Fat clouds and a housing reality check - Reading in the news Thu 23 Nov23 November 2017
Here is today's media report.
Takeaways mitigating global warming: Scientists at the University of Reading (Biological Sciences) have found that cooking fats can help mitigate global warming by helping clouds form in the atmosphere, which have a cooling effect. BBC Online and the Substance Publication report on the findings, as do BBC South television and WAMU FM in Washington DC. Read our news story here.
The truth about long barrows: BBC 4 (33 mins 20 secs) programme Digging For Britain visited Dr Jim Leary (Archaeology) at the Archaeology Field School site in Pewsey to learn about the team’s findings, and what they tell us about the real use of Neolithic monuments. Read our news story, and read Dr Leary’s article on The Conversation on the new findings.
Tackling flooding: Professor Hannah Cloke (GES) is interviewed in the Telegraph (£) about how Britain can help prevent the devastation caused by flooding.
Housing reality check: Professor David Clapham (Henley Business School) is quoted in this BBC News Reality Check article, offering evidence on whether Britain really needs 300,000 new homes a year.
Change in Zimbabwe?: Dr Heike Schmidt (History) was part of a panel on Al Jazeera Inside Story and spoke to LBC radio about whether incoming Zimbabwe President Emmerson Mnangagwa will bring a change from the regime of his predecessor Robert Mugabe. Dr Schmidt also recorded a clip on this subject for the University’s social media channels.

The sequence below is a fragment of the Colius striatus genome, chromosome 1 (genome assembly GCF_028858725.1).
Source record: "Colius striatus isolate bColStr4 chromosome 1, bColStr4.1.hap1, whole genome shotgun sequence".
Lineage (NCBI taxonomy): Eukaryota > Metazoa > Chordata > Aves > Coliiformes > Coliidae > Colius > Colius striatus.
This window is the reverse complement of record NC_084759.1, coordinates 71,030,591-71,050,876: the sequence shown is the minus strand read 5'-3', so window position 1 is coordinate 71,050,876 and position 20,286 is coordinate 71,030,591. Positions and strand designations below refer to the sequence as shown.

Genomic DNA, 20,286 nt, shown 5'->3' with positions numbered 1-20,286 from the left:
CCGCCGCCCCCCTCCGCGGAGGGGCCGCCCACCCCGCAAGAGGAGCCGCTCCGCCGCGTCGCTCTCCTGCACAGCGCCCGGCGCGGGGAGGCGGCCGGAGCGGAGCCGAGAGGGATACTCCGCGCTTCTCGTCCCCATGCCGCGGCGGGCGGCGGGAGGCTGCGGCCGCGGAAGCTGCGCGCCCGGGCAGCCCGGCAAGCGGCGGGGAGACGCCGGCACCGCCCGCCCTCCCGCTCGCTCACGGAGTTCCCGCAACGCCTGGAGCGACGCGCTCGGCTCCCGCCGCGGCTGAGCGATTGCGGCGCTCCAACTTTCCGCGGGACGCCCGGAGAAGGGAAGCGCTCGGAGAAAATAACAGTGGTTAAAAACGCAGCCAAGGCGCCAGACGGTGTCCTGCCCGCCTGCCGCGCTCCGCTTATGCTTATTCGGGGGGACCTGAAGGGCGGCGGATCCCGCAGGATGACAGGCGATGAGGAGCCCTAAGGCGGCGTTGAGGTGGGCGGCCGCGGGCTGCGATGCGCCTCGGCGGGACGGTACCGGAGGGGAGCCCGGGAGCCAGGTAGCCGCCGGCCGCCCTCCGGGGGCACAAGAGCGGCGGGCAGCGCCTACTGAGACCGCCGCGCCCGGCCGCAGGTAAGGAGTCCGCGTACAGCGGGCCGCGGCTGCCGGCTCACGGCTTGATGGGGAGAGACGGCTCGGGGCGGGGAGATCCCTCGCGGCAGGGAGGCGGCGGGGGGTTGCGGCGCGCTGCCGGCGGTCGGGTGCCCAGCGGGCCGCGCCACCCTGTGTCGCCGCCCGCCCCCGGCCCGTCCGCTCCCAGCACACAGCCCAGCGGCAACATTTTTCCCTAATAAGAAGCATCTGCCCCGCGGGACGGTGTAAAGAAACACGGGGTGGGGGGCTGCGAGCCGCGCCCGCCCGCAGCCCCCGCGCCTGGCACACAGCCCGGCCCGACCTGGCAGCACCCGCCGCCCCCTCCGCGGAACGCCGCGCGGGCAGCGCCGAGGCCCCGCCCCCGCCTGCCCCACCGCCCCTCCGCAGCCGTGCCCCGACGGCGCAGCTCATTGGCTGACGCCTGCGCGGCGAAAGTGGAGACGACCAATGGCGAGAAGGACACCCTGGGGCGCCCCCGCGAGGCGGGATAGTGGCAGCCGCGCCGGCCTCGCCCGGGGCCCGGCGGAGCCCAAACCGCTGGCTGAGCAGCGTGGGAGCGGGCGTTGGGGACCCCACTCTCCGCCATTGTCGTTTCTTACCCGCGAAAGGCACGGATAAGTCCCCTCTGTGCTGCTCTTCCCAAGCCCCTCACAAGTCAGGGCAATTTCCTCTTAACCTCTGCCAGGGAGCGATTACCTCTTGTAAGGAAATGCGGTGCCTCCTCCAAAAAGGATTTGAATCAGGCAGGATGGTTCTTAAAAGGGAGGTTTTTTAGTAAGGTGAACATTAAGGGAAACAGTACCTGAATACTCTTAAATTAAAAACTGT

Budget reaction: Professor Helen Bilton (IoE) and Dr Ioannis Oikonomou (Henley Business School), was interviewed by BBC Radio Berkshire (1 hr 23 mins 55 secs) about the Budget announcement on Wednesday. Statistics published by Professor Paul Glaister (Maths and Statistics), on the number of schools that offered core maths after it was introduced in 2014, are mentioned in a Times Education Supplement article on the Budget.
- A letter by Dr Ruvi Ziegler (School of Law), arguing Germany is integrating refugees into the country better than has been reported, was published in the Times (see attachment)
- Professor Gail Marshall (School of Literature and Languages) writes a review for Times Higher Education (£) on women writers whose work hit back at male-dominated society
- Dot Emirates and MedicalXpress report on a Reading study (Pharmacy) showing antipsychotic drugs used for dementia in care homes are seen as the ‘lesser of two evils’ by care professionals, despite the risks that come with them. Read our news story
- Phys.org and Environment Guru- runs the story on Reading archaeologists uncovering a Roman temple in Silchester that was potentially built on the orders of Emperor Nero
- Professor James Ferryman will present his research on biometric border security at the SMi Group’s Border Security 2018 conference in London, reports PRLog